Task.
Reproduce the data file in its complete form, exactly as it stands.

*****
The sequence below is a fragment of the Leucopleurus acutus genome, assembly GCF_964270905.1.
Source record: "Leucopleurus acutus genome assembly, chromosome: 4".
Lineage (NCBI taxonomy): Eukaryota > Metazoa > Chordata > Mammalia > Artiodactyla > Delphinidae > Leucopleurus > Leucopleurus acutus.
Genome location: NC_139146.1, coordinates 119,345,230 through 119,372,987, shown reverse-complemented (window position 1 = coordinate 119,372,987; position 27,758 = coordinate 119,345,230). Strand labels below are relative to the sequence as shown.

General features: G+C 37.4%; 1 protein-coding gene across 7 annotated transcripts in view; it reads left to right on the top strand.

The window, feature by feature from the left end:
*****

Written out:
The sequence below is a fragment of the Leucopleurus acutus genome, assembly GCF_964270905.1.
Source record: "Leucopleurus acutus genome assembly, chromosome: 4".
Lineage (NCBI taxonomy): Eukaryota > Metazoa > Chordata > Mammalia > Artiodactyla > Delphinidae > Leucopleurus > Leucopleurus acutus.
Genome location: NC_139146.1, coordinates 119,345,230 through 119,372,987, shown reverse-complemented (window position 1 = coordinate 119,372,987; position 27,758 = coordinate 119,345,230). Strand labels below are relative to the sequence as shown.

General features: G+C 37.4%; 1 protein-coding gene across 7 annotated transcripts in view; it reads left to right on the top strand.

The window, feature by feature from the left end: